Reflecting on a senior soccer season
By Celia Balf
The thick, humid air of August seems like forever ago as I now layer up for the cold and take the tunnels to class.
In August, the University at Albany women’s soccer team was one of the few teams on campus a month before the rest of the student body, enduring the brutal yet necessary preseason. Earlier in the semester I wrote a piece about the “preseason experience”: the sweat, the commitment, the unavoidable tears and the excitement that overwhelms every athlete’s body as his or her season is about to begin. Now, I’m here—a slightly washed-up retiree trying to reflect on a season of my dreams.
In August our group was jittery, but the anticipation of a season ahead was able to carry out great soccer. Practices flowed nicely and we all felt like this was our year— it was something about the way that we could connect the ball to one another, laugh during warm-ups and then transition to being fully tuned in for a session. There would be ups and downs ahead like any season, but there was this clearness in the thick summer air. We were sure of our goal: to be America East Champions.
The next two months were a grind— we traveled to North Carolina for seven days beating Davidson and fell in overtime to Campbell. For our next games we traveled to Syracuse to play Colgate and Syracuse in one weekend. On paper, our first chunk of the season seemed difficult, but it just reassured us that come conference play we were going to dominate. It was the feeling of running beside a Syracuse player knowing that despite her noticeable difference in thigh muscle from mine, I could keep up with her. It was the feeling of making a tackle in the box and thinking I could just stay down right now and never get up, but I have to get up. It’s that feeling of Syracuse having to waste time in the last seven minutes because we were pressing them so hard. It was all of these feelings starting a fire that would burn through the fall season.
Our out of conference play was all over the place—we won some big games, and lost to some mediocre teams. Our head coach had a baby, and our assistant coach took over as associative head coach. Our starting goalkeeper got injured and had to sit out the rest of her senior season. The ups and downs came in waves.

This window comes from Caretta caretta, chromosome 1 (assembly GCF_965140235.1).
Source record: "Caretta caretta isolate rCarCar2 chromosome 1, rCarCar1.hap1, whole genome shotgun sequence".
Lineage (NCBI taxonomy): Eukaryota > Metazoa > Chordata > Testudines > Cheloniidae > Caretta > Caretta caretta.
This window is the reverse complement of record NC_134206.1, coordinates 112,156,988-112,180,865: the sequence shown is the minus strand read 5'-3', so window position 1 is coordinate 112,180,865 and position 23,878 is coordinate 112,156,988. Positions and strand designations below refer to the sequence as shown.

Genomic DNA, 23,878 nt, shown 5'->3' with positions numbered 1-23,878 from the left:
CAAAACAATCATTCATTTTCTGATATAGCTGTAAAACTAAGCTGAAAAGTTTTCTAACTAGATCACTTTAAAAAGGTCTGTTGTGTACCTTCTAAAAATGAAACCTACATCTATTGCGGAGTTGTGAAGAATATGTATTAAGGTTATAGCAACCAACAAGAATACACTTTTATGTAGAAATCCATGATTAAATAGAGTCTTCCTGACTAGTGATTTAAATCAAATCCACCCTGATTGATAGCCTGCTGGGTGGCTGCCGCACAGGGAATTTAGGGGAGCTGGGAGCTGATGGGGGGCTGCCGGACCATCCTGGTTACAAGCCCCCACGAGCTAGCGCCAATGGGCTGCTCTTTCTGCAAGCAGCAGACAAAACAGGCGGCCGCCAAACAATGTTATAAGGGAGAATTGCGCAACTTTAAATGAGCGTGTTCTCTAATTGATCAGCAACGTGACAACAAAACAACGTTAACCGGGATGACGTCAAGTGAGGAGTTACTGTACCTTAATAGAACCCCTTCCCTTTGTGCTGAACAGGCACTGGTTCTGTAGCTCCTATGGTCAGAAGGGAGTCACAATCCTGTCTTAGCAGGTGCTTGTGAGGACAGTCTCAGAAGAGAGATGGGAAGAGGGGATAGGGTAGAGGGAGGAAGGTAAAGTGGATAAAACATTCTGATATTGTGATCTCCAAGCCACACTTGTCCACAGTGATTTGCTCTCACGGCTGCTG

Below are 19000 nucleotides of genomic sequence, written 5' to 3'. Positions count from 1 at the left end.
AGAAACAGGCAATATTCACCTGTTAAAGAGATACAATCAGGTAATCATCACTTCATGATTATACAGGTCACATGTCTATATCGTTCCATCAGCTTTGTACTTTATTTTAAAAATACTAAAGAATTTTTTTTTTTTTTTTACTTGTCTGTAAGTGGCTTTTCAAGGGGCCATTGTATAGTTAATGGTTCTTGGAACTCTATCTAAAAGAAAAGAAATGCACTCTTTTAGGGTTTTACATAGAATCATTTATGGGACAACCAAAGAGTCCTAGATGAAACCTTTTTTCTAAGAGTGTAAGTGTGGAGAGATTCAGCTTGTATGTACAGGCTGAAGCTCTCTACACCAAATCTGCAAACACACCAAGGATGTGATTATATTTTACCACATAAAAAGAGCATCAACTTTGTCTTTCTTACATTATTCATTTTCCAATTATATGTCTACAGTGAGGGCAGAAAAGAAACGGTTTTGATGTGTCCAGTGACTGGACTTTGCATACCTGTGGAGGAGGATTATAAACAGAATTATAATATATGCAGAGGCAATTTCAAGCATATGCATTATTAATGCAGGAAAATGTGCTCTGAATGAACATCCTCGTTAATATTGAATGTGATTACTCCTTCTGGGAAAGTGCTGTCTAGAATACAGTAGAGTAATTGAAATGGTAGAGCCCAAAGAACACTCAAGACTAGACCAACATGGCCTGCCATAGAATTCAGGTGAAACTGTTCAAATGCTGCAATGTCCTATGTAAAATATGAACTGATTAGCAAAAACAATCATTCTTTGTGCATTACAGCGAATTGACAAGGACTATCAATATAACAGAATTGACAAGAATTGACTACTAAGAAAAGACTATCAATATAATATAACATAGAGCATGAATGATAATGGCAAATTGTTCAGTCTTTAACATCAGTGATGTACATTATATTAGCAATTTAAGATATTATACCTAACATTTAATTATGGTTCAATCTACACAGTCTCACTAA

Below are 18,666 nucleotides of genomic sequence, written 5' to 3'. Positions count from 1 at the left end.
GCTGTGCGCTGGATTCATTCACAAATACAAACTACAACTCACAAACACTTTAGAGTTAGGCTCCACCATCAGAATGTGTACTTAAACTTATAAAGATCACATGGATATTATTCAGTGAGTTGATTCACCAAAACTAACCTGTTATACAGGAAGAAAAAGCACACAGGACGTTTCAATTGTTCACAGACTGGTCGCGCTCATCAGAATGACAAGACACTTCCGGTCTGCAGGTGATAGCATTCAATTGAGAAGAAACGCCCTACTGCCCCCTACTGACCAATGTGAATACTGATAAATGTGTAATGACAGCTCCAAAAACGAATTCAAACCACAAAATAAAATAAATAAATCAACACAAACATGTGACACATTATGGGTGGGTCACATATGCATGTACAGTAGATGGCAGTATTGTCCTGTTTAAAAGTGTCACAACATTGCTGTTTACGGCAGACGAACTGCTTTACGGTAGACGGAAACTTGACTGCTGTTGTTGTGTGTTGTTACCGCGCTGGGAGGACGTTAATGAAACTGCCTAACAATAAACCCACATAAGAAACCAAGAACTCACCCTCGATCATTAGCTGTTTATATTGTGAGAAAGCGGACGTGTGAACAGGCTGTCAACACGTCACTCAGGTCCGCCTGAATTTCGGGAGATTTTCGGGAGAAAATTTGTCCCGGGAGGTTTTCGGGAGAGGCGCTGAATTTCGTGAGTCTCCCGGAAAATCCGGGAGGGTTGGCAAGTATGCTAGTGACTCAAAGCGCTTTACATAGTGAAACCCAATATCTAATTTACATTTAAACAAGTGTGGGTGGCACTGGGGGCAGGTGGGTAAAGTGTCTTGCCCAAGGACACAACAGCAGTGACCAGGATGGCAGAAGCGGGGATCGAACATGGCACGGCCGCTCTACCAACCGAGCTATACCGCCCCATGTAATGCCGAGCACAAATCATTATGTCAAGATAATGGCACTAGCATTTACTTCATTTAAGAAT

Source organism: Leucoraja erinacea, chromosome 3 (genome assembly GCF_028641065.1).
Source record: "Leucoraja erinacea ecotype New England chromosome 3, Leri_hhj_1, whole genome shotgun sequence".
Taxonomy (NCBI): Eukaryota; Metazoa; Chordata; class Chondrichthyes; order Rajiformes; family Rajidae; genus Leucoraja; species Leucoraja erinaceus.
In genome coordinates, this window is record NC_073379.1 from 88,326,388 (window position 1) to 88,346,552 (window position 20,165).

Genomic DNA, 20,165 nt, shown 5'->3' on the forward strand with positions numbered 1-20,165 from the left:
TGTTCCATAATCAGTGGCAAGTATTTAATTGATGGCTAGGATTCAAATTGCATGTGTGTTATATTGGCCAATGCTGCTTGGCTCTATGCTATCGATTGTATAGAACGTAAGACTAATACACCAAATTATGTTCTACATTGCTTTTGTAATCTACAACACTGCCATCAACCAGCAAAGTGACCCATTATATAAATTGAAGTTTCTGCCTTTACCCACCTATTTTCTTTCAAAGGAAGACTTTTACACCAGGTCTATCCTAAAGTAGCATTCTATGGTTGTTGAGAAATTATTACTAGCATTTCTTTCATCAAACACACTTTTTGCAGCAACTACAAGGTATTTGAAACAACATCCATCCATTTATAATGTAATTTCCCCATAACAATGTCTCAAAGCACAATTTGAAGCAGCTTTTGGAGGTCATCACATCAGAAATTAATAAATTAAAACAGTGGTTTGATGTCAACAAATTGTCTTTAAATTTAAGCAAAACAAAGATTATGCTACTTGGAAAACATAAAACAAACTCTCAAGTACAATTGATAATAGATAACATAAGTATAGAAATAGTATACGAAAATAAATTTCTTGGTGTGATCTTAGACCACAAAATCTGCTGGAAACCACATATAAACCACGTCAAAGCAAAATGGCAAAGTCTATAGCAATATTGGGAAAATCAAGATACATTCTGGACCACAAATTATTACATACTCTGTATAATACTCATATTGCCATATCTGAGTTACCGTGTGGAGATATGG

The biggest wave, however, was the one that took us from a point where we may have not even made the post-conference tournament, to going all the way and winning the program’s first ever America East Championship. When I look at my teammates now I still get chills throughout my body from that championship game — we came back in a valiant effort to beat Hartford at their home turf 2-1. The moment the clock ran out our team embraced one another and screamed, cried and knew that everything up to that point was completely worth it. The dreaded beep test, the notoriously long SEBCO running test, the losses that made bus rides dreadful and awkward, the practices that ran rain or shine—all worth it. We will never get this one-in-a-million team back and I will hold onto that for the rest of my life. Few people can say they are champions, especially in college—but now, we can finally join the banner crew of so many other teams at UAlbany.
The scariest part is now. Soccer is done, and the retired life is too real. I miss the soreness of a long practice, I miss the feeling of sitting on the bus indulging in pizza after a hard-fought game, I miss losing myself in my sport with all of my teammates. These feelings will continue to be missed when the spring season comes along and Bob Ford Field is used once again by the Great Danes, absent the eight seniors I played beside for four years.